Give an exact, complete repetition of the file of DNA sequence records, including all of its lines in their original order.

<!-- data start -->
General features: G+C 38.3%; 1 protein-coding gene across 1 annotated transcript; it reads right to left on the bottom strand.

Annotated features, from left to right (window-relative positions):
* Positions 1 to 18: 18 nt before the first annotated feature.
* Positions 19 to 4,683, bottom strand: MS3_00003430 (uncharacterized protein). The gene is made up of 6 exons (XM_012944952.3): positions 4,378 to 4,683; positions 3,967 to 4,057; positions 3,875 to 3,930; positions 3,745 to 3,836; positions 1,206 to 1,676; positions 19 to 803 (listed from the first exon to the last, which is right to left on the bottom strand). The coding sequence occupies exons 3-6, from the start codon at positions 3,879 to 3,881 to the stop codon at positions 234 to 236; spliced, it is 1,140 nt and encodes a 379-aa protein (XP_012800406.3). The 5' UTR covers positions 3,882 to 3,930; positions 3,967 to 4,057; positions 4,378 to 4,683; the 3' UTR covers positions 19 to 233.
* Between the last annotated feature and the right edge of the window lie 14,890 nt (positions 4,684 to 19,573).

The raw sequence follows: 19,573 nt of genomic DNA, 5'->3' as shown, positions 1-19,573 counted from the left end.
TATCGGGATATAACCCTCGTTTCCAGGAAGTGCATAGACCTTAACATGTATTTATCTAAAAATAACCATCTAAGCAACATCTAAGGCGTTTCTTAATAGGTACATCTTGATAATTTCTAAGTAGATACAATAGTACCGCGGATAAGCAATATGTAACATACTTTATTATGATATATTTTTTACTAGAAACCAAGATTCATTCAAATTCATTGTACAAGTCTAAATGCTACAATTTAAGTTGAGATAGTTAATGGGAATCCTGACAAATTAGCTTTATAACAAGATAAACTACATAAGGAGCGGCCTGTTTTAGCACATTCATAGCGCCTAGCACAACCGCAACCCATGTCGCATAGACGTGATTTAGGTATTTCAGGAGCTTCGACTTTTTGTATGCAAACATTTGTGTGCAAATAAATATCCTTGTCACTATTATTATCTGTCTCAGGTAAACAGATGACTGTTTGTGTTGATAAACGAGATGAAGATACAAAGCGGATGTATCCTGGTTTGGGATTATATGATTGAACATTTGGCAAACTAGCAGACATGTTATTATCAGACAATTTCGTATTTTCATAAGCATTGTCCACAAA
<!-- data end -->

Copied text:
General features: G+C 38.3%; 1 protein-coding gene across 1 annotated transcript; it reads right to left on the bottom strand.

Annotated features, from left to right (window-relative positions):
* Positions 1 to 18: 18 nt before the first annotated feature.
* Positions 19 to 4,683, bottom strand: MS3_00003430 (uncharacterized protein). The gene is made up of 6 exons (XM_012944952.3): positions 4,378 to 4,683; positions 3,967 to 4,057; positions 3,875 to 3,930; positions 3,745 to 3,836; positions 1,206 to 1,676; positions 19 to 803 (listed from the first exon to the last, which is right to left on the bottom strand). The coding sequence occupies exons 3-6, from the start codon at positions 3,879 to 3,881 to the stop codon at positions 234 to 236; spliced, it is 1,140 nt and encodes a 379-aa protein (XP_012800406.3). The 5' UTR covers positions 3,882 to 3,930; positions 3,967 to 4,057; positions 4,378 to 4,683; the 3' UTR covers positions 19 to 233.
* Between the last annotated feature and the right edge of the window lie 14,890 nt (positions 4,684 to 19,573).

The raw sequence follows: 19,573 nt of genomic DNA, 5'->3' as shown, positions 1-19,573 counted from the left end.
TATCGGGATATAACCCTCGTTTCCAGGAAGTGCATAGACCTTAACATGTATTTATCTAAAAATAACCATCTAAGCAACATCTAAGGCGTTTCTTAATAGGTACATCTTGATAATTTCTAAGTAGATACAATAGTACCGCGGATAAGCAATATGTAACATACTTTATTATGATATATTTTTTACTAGAAACCAAGATTCATTCAAATTCATTGTACAAGTCTAAATGCTACAATTTAAGTTGAGATAGTTAATGGGAATCCTGACAAATTAGCTTTATAACAAGATAAACTACATAAGGAGCGGCCTGTTTTAGCACATTCATAGCGCCTAGCACAACCGCAACCCATGTCGCATAGACGTGATTTAGGTATTTCAGGAGCTTCGACTTTTTGTATGCAAACATTTGTGTGCAAATAAATATCCTTGTCACTATTATTATCTGTCTCAGGTAAACAGATGACTGTTTGTGTTGATAAACGAGATGAAGATACAAAGCGGATGTATCCTGGTTTGGGATTATATGATTGAACATTTGGCAAACTAGCAGACATGTTATTATCAGACAATTTCGTATTTTCATAAGCATTGTCCACAAA